As long as Japan’s contribution was highly valued by the United States and America enjoyed a preponderance in economic, military and technological power vis-à-vis Japan, this asymmetry facilitated stable and mutually agreeable patterns of bargaining and trading.1

Although the United States encouraged the adoption in 1947 of Japan ’s “Peace Constitution,” which contains in Article IX a renunciation of war as a sovereign right of the state, by 1950 concerns about Soviet military power and intentions had led the United States to alter its stance. From that time the major thrust of America’s Japan policy was to work toward solidifying Japan’s membership in the “Western” camp allied against Soviet expansion. One element of this policy involved encouraging Japan to increase its industrial and military capabilities. Another element was to work to ensure domestic Japanese political support for a continued U.S. military presence in Japan. U.S. forward deployment in Northeast Asia became important with the fall of China and the outbreak of the Korean War, and it has remained so. Japan became the key strategic partner for the United States in Asia, and the relationship has been seen as central to long-term Asian stability.2

Japanese policy has accommodated these American objectives. While opposition to large scale rearmament in Japan has continued over the postwar period, limited rearmament enjoyed initial support among Japanese conservatives, and the Self Defense Forces have gained greater public acceptance over time. The alliance with the United States and the stationing of U.S. forces in Japan have attracted vocal opposition in Japan at times. However, the alliance has generally enjoyed support across a range of policymakers and opinion leaders in Japan, as well as generally increasing support (or at least acquiescence) from the general public.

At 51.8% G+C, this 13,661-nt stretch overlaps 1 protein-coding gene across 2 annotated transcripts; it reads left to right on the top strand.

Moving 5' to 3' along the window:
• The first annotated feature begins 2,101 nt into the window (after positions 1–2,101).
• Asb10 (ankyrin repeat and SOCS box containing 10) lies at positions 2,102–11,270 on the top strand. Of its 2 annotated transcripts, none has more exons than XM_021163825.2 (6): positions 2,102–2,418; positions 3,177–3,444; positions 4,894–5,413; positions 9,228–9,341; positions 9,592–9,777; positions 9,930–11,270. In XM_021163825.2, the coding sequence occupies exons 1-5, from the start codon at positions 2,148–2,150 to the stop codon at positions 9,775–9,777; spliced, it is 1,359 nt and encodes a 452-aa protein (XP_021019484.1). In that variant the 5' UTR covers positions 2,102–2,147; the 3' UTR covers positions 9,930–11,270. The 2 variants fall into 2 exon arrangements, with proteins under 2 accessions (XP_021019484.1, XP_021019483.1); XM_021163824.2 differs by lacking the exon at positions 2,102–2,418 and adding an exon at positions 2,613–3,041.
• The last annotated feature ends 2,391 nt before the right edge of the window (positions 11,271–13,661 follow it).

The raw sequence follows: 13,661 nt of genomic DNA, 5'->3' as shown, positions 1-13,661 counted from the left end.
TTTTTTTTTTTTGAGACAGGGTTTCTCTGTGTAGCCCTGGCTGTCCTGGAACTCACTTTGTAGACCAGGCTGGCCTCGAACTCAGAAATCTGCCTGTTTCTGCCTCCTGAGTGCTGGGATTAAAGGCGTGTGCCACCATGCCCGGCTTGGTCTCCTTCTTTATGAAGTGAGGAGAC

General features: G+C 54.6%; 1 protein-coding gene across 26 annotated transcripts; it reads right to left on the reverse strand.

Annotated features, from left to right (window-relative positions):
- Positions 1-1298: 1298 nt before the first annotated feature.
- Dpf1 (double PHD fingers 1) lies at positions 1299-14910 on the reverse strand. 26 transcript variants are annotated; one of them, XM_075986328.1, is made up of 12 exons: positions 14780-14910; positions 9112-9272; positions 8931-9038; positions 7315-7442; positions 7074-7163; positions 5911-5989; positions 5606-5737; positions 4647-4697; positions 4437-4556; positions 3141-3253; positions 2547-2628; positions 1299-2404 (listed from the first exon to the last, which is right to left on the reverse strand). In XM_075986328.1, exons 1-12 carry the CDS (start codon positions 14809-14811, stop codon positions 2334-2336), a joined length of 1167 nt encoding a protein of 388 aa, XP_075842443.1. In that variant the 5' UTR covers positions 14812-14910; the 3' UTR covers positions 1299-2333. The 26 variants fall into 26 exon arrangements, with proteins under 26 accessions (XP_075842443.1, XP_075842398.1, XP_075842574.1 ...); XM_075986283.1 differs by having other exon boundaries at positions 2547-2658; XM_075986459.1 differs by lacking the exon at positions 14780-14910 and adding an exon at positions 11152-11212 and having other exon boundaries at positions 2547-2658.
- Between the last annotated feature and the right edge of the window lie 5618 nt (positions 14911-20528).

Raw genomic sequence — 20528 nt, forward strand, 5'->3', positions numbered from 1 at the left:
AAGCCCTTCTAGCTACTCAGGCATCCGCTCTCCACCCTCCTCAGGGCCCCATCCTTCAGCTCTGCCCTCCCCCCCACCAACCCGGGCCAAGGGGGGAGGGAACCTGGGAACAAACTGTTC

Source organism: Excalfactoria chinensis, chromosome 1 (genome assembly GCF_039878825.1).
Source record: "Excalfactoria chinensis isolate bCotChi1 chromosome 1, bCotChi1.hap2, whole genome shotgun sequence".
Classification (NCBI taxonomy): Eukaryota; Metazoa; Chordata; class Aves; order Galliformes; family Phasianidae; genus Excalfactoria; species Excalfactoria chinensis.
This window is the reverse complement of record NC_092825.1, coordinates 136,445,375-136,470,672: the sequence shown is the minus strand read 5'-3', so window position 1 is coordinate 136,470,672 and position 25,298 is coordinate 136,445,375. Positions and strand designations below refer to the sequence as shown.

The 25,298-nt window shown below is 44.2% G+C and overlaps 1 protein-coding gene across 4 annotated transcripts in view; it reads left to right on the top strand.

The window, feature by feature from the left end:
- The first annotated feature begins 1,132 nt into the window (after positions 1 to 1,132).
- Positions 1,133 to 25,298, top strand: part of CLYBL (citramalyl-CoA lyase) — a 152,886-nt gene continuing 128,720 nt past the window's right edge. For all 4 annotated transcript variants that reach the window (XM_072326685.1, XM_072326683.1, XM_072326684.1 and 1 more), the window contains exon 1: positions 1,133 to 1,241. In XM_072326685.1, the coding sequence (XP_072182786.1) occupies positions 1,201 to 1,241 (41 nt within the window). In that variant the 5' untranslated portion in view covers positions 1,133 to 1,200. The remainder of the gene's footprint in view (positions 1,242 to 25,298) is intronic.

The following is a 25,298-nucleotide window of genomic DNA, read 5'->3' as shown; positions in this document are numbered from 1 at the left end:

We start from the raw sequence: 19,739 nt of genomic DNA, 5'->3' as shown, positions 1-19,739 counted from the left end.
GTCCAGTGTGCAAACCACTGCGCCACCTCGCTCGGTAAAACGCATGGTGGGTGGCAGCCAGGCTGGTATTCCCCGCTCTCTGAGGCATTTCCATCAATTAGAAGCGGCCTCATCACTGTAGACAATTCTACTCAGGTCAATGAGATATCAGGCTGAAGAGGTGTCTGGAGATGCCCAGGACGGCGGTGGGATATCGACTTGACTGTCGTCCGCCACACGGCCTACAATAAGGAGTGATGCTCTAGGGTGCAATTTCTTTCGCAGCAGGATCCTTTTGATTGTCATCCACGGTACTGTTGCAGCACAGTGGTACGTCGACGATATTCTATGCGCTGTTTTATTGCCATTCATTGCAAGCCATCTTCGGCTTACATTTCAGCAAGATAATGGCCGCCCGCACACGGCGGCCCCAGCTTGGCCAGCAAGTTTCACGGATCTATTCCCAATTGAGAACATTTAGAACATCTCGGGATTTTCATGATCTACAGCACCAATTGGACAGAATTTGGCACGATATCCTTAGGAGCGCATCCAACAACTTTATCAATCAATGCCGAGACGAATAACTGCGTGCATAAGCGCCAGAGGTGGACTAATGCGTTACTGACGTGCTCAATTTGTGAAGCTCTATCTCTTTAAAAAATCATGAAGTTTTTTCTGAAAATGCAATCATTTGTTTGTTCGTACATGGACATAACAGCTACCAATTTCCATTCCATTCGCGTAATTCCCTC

The Japanese conservatives of the Liberal Democratic Party, who enjoyed parliamentary majorities continuously from 1955 until 1993, pursued a policy of supporting the U.S.-Japan alliance and gradually increasing Japan’s military capabilities.3 Consistent support for the alliance, general acquiescence to U.S. political leadership in major international issues, and a forward position near the Asian land mass were the primary Japanese contributions to the U.S.-Japan relationship. In return the United States provided a security guarantee to Japan and tolerated asymmetrical economic and technological relationships because they were seen to advance overall U.S. interests.

Figure 2-1 illustrates the fundamental trade-offs in the relationship up to about 1980. From the standpoint of U.S. interests, the two salient points about this structure were (1) U.S. politico-military interests drove overall national strategy and policy toward Japan, and (2) in pursuing these interests, there was almost no opposition in the United States to trading off economic and technological assets, because prior to the late 1970s the United States was presumptively stronger than Japan economically and technologically.

During most of the 1950-1980 period, achieving market access and other concrete forms of economic reciprocity with Japan were not seen as important U.S. interests. Indeed, particularly in the early postwar years, providing economic and technological benefits to help build Japan into


Originally and as revised in 1960, the security relationship itself is fundamentally asymmetrical; the United States is obligated to come to the defense of Japan if the latter is attacked, but Japan is under no such obligation if the United States is attacked.


See U.S. Department of Defense, United States Security Strategy for the East Asia-Pacific Region (Washington, D.C.: U.S. Government Printing Office, 1995), particularly p. 10.


Conservative rule even preceded formation of the LDP. Except for a brief period when the Japan Socialist Party led the government, conservative parties held power in Japan from the time that elections were resumed during the U.S. occupation.

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